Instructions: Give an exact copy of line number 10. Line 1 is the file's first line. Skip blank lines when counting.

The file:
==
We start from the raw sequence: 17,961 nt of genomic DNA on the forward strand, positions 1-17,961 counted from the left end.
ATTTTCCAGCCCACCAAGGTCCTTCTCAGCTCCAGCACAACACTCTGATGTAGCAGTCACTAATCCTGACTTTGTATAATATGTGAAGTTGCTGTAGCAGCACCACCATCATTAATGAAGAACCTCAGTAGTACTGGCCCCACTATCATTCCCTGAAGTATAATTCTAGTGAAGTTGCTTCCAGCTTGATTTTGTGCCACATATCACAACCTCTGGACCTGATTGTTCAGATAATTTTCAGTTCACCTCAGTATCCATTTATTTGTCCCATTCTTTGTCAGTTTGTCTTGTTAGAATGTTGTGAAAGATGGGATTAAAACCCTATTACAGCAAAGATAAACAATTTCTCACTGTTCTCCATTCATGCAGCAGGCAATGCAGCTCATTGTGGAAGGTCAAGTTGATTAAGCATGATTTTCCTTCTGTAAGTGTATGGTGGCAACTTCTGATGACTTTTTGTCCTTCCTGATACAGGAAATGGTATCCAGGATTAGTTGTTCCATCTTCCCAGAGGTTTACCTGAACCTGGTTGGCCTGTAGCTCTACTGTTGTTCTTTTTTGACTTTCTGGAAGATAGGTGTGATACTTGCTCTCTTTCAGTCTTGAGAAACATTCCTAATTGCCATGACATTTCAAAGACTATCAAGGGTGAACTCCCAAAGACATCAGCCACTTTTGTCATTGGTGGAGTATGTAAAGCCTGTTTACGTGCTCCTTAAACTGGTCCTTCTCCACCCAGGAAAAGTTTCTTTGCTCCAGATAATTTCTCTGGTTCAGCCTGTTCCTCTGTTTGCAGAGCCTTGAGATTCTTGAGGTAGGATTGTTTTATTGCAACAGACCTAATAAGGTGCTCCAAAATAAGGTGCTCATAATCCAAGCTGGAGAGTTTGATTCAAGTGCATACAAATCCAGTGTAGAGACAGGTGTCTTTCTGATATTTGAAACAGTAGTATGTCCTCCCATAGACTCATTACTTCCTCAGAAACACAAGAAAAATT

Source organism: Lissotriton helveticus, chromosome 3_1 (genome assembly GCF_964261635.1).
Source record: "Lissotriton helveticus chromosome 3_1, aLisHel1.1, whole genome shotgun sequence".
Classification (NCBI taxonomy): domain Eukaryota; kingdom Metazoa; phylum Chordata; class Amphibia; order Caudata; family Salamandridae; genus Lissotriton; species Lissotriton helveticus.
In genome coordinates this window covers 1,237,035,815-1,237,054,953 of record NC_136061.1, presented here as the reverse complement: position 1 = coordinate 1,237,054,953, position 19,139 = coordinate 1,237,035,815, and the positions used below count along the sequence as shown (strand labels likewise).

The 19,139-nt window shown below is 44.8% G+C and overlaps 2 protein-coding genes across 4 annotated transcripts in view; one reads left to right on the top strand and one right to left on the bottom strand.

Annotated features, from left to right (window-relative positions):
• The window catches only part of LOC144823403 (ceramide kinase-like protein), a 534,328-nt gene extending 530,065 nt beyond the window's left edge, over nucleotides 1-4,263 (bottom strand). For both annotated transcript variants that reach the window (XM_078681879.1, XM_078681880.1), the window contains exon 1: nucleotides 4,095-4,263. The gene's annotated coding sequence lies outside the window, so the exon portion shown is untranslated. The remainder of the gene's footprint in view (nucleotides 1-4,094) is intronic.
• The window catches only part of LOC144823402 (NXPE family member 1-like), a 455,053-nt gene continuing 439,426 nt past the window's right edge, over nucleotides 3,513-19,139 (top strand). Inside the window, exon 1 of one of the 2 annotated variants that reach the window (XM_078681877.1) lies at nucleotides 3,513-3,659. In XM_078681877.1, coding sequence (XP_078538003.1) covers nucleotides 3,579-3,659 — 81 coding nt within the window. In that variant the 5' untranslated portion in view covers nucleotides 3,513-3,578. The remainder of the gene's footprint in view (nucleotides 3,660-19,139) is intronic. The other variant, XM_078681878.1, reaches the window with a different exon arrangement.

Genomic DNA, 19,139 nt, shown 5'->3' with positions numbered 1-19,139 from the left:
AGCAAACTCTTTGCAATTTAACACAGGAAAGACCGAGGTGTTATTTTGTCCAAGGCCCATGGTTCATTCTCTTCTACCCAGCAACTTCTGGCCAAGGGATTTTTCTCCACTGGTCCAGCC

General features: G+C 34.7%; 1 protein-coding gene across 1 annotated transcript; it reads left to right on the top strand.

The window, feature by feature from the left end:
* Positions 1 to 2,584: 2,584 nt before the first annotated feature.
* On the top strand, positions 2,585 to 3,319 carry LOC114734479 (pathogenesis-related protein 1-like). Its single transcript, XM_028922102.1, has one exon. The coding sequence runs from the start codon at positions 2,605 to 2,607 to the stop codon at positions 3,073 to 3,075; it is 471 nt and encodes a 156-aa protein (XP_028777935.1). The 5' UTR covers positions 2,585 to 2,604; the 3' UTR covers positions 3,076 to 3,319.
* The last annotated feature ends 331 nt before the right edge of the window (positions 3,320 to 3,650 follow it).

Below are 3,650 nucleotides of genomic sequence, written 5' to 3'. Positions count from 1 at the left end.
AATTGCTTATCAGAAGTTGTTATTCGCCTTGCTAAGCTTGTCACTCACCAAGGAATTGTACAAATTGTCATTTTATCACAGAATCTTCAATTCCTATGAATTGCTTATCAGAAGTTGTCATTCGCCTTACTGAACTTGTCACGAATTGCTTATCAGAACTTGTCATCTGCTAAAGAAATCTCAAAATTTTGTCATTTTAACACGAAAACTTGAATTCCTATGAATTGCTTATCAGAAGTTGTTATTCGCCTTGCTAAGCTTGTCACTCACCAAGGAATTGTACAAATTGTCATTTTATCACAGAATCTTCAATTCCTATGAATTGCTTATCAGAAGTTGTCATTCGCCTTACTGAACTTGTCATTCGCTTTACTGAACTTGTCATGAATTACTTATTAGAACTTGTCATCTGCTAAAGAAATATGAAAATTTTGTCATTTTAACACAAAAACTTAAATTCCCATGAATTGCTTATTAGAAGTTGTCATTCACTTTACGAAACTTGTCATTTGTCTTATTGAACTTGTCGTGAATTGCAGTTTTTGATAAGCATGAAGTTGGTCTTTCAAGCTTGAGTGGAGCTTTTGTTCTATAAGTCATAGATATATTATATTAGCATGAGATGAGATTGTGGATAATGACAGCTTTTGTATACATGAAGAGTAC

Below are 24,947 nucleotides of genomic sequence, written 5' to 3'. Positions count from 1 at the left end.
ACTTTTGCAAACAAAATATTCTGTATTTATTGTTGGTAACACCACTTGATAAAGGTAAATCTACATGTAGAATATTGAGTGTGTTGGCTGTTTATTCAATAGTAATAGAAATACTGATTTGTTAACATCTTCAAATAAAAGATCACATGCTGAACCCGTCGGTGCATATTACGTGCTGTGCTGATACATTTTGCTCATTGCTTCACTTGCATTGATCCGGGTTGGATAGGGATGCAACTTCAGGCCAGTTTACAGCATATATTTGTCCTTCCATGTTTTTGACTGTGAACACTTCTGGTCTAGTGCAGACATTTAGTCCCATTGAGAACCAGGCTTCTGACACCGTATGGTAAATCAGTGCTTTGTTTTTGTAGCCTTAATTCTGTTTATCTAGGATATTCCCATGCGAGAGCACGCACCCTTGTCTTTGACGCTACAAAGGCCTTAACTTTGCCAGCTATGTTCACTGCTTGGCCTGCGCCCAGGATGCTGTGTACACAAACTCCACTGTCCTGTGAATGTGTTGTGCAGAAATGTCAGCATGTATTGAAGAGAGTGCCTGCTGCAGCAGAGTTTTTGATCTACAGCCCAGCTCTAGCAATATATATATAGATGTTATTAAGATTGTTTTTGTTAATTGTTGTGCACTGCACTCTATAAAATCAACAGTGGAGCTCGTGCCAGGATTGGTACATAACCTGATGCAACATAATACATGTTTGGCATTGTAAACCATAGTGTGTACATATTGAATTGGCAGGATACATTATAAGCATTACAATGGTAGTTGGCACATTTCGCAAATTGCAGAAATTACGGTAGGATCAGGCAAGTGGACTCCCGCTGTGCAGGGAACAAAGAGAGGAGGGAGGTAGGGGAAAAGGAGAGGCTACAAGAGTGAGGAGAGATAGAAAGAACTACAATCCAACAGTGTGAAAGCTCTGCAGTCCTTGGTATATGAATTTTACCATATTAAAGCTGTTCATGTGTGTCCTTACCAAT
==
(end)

• The window catches only part of LOC144823402 (NXPE family member 1-like), a 455,053-nt gene continuing 439,426 nt past the window's right edge, over nucleotides 3,513-19,139 (top strand). Inside the window, exon 1 of one of the 2 annotated variants that reach the window (XM_078681877.1) lies at nucleotides 3,513-3,659. In XM_078681877.1, coding sequence (XP_078538003.1) covers nucleotides 3,579-3,659 — 81 coding nt within the window. In that variant the 5' untranslated portion in view covers nucleotides 3,513-3,578. The remainder of the gene's footprint in view (nucleotides 3,660-19,139) is intronic. The other variant, XM_078681878.1, reaches the window with a different exon arrangement.